[Just to show that women can never be satisfied - unlike men who just want only one thing :D]

Priyanka gives this movie all she has got in acting. Which makes for very engrossing watching. If I had to pick a flaw, it would not be in her acting – but the person that she is. Priyanka is very good looking, and can act fairly well – but she comes across as very straight and open. There is no mystery about her – that intangible mystique – which you just can't fathom, Paeans have been written by poets throughout the ages about this very aura of mystery around women - and Susanna was one character which demanded that mystery. Like Smita Patil did in her times – and what Tabu has in this generation. Tabu would have blown everyone away with this role.

Linking all these stories up is debutante Vivaan Shah as the orphan boy whose schooling Susanna sponsors – and who is also the narrator for the movie. His fresh face somehow lends a little more credence to his story of a childhood crush – and hence contributes significantly to making the story believable.

Vishal Bhardwaj has not pushed any boundaries with 7 Khoon Maaf – which people have come to expect of him given his body of work. It is a linear account of the life of Susanna Anna-Marie Johannes and her loves. As with all of Vishal’s previous works, 7 Khoon Maaf is brooding and dark, but Susanna connects with the viewer much more than any of his previous lead characters. It makes you feel her initial euphoria of getting married, then her despair, and finally her resignation to fate. All of it adds up to a movie with soul.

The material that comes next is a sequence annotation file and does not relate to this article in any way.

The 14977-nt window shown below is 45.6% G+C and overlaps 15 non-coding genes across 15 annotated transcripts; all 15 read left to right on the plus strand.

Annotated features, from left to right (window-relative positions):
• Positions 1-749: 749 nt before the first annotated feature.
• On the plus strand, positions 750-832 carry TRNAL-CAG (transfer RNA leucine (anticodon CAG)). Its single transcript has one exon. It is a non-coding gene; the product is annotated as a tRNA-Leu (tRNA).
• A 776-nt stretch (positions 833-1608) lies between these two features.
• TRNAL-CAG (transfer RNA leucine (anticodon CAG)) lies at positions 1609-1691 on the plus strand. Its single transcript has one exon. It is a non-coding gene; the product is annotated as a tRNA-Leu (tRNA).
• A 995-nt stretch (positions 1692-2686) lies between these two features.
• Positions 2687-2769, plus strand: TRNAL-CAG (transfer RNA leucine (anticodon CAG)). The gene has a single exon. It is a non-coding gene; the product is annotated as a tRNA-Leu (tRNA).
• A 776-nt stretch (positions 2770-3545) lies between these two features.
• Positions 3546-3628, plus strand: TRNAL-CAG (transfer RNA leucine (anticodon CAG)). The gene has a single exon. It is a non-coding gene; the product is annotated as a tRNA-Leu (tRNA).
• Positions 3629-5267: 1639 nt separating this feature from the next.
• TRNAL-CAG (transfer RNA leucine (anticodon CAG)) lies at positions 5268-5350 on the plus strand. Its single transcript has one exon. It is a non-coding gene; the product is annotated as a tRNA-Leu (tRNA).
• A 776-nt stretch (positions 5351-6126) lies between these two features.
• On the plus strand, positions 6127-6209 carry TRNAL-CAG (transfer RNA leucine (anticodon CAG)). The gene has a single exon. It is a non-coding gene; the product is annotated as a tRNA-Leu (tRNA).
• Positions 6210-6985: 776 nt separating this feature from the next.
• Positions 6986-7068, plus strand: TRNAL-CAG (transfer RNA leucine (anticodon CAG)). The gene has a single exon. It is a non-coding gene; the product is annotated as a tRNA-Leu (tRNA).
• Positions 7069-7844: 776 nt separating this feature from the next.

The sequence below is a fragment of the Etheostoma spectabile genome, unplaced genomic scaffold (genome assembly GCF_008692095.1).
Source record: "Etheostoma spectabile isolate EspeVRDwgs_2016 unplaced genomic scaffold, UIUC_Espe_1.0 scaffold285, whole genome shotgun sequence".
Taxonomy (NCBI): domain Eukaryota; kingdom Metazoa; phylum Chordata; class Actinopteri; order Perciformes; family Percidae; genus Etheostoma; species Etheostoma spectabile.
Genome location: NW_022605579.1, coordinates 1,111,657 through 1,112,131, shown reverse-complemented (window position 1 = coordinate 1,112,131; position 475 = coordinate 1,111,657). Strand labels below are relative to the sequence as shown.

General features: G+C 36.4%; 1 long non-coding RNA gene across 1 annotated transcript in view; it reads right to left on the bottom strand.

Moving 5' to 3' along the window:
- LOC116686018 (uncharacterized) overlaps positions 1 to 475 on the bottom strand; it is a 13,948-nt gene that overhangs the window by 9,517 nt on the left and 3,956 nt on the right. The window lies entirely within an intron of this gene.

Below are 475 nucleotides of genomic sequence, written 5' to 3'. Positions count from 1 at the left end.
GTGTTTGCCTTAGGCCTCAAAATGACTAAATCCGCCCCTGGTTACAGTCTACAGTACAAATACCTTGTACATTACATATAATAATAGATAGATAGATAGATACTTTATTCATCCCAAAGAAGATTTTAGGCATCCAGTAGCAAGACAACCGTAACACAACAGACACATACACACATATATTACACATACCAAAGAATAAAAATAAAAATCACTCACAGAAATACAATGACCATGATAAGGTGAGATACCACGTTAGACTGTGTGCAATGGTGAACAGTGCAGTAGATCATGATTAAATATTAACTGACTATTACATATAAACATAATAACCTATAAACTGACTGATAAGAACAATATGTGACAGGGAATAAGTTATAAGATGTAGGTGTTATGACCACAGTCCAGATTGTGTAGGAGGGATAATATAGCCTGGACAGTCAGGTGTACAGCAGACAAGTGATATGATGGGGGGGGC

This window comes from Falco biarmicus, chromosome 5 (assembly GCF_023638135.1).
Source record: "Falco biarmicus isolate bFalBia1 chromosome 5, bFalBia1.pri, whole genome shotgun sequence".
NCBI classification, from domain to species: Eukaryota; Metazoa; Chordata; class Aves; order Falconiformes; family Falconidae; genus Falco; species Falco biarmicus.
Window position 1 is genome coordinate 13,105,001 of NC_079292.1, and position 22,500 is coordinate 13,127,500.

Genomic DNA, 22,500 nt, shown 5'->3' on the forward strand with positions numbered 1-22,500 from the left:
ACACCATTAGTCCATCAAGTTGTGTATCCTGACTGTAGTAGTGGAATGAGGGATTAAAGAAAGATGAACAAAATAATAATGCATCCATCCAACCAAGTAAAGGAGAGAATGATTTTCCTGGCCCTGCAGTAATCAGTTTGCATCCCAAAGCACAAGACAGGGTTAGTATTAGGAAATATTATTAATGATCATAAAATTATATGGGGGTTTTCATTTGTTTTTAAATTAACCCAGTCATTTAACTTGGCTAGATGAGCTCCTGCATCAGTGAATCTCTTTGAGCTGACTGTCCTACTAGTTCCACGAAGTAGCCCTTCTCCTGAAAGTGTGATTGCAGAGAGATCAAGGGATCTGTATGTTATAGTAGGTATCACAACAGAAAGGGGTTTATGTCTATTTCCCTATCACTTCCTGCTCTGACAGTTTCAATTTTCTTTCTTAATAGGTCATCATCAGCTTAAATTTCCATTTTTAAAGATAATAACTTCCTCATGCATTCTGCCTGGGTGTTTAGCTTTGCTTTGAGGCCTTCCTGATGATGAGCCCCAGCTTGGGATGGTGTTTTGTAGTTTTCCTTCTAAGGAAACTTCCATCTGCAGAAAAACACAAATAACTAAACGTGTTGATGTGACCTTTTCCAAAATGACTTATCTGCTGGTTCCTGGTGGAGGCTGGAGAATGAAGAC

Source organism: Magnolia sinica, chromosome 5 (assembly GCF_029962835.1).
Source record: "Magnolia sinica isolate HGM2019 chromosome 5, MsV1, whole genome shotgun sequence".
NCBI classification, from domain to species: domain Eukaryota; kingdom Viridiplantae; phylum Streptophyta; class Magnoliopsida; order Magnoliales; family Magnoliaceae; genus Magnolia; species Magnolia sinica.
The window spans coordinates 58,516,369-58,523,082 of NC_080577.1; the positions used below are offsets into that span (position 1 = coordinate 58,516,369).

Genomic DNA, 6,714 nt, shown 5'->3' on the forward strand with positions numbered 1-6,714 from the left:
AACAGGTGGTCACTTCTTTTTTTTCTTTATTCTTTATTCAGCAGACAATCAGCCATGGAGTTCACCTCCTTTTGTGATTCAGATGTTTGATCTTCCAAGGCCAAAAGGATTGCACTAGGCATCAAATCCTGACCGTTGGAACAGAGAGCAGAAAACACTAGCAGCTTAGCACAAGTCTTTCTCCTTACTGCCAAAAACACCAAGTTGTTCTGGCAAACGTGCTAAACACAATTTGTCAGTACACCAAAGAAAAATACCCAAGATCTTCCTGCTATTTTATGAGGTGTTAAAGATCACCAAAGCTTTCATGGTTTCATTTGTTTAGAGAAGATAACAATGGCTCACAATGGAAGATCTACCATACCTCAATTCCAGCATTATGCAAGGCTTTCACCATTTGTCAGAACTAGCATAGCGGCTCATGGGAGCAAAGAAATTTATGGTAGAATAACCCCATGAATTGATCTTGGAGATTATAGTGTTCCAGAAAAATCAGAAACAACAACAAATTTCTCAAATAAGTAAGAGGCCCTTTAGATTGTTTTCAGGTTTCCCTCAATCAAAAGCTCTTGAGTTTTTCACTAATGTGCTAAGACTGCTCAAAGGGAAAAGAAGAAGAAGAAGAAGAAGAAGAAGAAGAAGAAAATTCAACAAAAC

3 star

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Movies to look out for this week

7 Khoon Maaf [IMDB]

The highly anticipated Vishal Bhardwaj movie adaptation of Susanna's Seven Husbands by Ruskin Bond. It has Priyanka marrying 7 times in the movie as each of her husband seems to die

Cast: Priyanka Chopra, Neil Nitin Mukesh and John Abraham

Direction: Vishal Bhardwaj

Rabbit Hole [IMDB]

Life for a happy couple is turned upside down after their young son dies in an accident. Based on a play by David Lindsay-Abaire

Cast: Nicole Kidman, Aaron Eckhart, Dianne Wiest

Direction: John Cameron Mitchell

Gnomeo & Juliet [IMDB]